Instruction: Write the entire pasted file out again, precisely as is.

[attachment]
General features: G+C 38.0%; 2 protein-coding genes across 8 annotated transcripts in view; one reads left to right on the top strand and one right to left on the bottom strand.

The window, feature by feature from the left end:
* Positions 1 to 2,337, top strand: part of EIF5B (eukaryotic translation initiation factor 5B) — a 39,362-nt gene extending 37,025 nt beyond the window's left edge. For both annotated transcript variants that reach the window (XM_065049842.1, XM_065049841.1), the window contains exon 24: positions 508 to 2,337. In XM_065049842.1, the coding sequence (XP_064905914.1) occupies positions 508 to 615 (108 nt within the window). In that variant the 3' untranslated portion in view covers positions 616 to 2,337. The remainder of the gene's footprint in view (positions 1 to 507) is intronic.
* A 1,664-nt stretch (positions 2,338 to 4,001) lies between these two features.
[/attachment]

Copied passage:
General features: G+C 38.0%; 2 protein-coding genes across 8 annotated transcripts in view; one reads left to right on the top strand and one right to left on the bottom strand.

The window, feature by feature from the left end:
* Positions 1 to 2,337, top strand: part of EIF5B (eukaryotic translation initiation factor 5B) — a 39,362-nt gene extending 37,025 nt beyond the window's left edge. For both annotated transcript variants that reach the window (XM_065049842.1, XM_065049841.1), the window contains exon 24: positions 508 to 2,337. In XM_065049842.1, the coding sequence (XP_064905914.1) occupies positions 508 to 615 (108 nt within the window). In that variant the 3' untranslated portion in view covers positions 616 to 2,337. The remainder of the gene's footprint in view (positions 1 to 507) is intronic.
* A 1,664-nt stretch (positions 2,338 to 4,001) lies between these two features.